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Will Republicans Protect the Lives of 20-Week-Old Human Beings?

The opinions expressed by columnists are their own and do not necessarily represent the views of

Three years ago, the Republican-controlled House Judiciary Committee approved a bill to prohibit doctors in the District of Columbia from killing unborn children who are 20 weeks old or older unless the procedure is necessary to save the life of the mother.


When the bill was brought to the floor on July 31, 2012 -- under a motion to suspend the rules, which required it to get a two-thirds vote -- some pro-abortion Democrats objected that it went so far as to protect the lives of 20-week-old-or-older babies who had been conceived through rape or incest and that it did not include a "health" exception.

To them, this was an outrage.

"The callous indifference that is shown to the lives, the health, the well-being and constitutional rights of women in this bill simply beggar description," Rep. Carolyn Maloney of New York said in a floor speech. "For instance, the bill has no provision whatsoever for women who have been the victims of rape or incest, and there is no exception for a woman's health."

The bill did not get the two-thirds needed to pass under a suspension of the rules, but it did get a majority: 220 members voted for it, including 17 Democrats.

A year later, Republican leaders brought to the House floor a national Pain-Capable Unborn Child Protection Act. Unlike the D.C. bill, the final version of this national bill did contain rape and incest exceptions -- but not a "health" exception.

This version, explained the official summary by the Congressional Research Service, would prohibit an "abortion from being performed if the probable post-fertilization age of the unborn child is 20 weeks or greater, except: (1) where necessary to save the life of a pregnant woman whose life is endangered by a physical disorder, illness, or injury, excluding psychological or emotional conditions; or (2) where the pregnancy is the result of rape, or the result of incest against a minor, if the rape has been reported at any time prior to the abortion to an appropriate law enforcement agency, or if the incest has been reported at any time prior to the abortion to an appropriate law enforcement agency or to a government agency legally authorized to act on reports of child abuse or neglect."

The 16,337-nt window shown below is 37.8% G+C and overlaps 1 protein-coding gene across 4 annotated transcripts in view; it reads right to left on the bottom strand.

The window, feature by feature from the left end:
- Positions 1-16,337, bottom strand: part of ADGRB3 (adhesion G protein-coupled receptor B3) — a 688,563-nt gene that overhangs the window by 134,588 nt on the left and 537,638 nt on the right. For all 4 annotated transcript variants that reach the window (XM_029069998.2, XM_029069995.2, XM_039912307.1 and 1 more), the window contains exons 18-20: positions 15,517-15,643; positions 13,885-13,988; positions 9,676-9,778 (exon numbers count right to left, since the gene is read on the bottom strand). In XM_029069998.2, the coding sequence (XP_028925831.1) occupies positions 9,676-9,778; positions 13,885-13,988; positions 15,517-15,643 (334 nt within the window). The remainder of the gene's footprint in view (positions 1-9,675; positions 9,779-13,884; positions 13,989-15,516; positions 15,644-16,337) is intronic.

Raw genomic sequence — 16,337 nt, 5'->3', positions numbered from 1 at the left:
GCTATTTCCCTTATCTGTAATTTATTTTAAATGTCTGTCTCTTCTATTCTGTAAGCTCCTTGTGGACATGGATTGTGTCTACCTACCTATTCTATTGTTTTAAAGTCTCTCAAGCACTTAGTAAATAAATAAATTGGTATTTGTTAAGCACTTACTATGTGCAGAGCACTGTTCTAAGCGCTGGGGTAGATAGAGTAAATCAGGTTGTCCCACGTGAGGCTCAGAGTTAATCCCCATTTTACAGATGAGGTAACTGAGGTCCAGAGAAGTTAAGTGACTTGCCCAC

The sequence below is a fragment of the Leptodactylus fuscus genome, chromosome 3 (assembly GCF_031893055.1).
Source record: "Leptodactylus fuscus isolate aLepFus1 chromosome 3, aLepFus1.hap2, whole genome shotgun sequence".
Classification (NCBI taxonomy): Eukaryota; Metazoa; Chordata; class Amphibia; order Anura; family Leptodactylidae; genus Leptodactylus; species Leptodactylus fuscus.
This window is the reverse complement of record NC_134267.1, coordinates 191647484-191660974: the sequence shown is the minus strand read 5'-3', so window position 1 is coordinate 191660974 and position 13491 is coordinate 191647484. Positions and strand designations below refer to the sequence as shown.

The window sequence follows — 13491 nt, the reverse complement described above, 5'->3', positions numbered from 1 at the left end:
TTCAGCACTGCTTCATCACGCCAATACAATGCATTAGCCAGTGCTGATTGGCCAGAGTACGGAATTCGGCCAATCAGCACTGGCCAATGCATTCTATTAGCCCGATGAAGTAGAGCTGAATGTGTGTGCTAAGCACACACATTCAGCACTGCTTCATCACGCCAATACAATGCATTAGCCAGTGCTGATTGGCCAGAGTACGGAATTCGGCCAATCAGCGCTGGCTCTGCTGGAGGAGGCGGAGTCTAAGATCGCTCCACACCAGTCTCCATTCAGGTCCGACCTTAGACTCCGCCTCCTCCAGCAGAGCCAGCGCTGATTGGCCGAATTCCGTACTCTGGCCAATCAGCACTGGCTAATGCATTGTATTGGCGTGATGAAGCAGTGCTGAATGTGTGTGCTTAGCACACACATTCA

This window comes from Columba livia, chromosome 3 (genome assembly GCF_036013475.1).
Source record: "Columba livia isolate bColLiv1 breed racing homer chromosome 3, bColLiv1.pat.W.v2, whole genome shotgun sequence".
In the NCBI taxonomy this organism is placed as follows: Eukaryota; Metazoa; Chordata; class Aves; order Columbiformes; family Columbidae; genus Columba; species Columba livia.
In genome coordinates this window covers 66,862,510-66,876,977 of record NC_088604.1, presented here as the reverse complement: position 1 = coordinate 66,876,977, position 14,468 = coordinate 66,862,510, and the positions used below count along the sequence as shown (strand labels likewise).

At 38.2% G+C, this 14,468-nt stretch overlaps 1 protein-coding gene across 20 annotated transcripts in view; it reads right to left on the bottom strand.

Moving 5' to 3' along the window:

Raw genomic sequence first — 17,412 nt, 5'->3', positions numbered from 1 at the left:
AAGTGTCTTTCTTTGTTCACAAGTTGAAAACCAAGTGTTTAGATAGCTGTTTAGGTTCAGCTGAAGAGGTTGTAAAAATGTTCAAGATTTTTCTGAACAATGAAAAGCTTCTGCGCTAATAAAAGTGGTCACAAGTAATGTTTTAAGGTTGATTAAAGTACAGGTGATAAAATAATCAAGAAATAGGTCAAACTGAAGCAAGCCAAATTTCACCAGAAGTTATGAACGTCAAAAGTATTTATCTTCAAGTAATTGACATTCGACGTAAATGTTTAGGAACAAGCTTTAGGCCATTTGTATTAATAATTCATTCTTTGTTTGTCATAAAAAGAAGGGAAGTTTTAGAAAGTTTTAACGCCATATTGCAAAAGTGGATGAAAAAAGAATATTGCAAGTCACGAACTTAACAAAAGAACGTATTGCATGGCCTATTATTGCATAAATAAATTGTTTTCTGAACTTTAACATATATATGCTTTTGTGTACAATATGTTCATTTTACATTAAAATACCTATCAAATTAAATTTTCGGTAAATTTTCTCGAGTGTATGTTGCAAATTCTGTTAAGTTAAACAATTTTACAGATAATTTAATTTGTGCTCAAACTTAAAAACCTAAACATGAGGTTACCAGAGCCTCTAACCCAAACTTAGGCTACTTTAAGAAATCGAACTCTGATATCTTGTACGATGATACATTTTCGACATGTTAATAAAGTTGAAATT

This time, pro-abortion Democrats objected that a doctor would not be allowed to kill a 20-week-or-older unborn child conceived through rape or incest unless the rape or incest was reported -- and that the bill did not have a "health" exception.

"The narrow health exception in the bill only allows for abortions that are necessary to save the life of a pregnant woman," complained Rep. Zoe Lofgren of California.

"The rape and incest exceptions are insulting and excessively narrow," she said. "They require reporting the crime to law enforcement prior to seeking care."

The majority did not find this argument persuasive. The House passed the bill 228 to 196, with 10 members not voting. Six Democrats voted for this version, which allowed a doctor to kill a 20-week-or-older unborn child if the child was conceived in rape or incest that had been reported.

The Republicans then won a 247-to-188 majority in the House in the 2014 elections and also took control of the Senate. Theoretically, they had the votes to pass and send to President Obama a bill banning abortion in the United States at 20 weeks or later.

In January, the House Republican leadership scheduled and then canceled a vote on the Pain-Capable Unborn Child Protection Act. This time, a group of Republicans complained that the rape and incest exceptions, the same as those in the 2013 bill, were too stringent and the bill posed political problems.


If House Republicans continue on the trajectory they have followed so far, the next version of the Pain-Capable Unborn Child Protection Act they bring up for a vote will have exceptions broad enough to make it meaningless.

Congress needs to move in the other direction. If we human beings have a God-given right to life -- which we do -- it belongs to all of us, not only to those who belong to groups preferred by the current members of Congress.

A human being conceived in rape or incest -- whether an unborn child or a 90-year-old man or woman -- has the same God-given right to life as every other human being.

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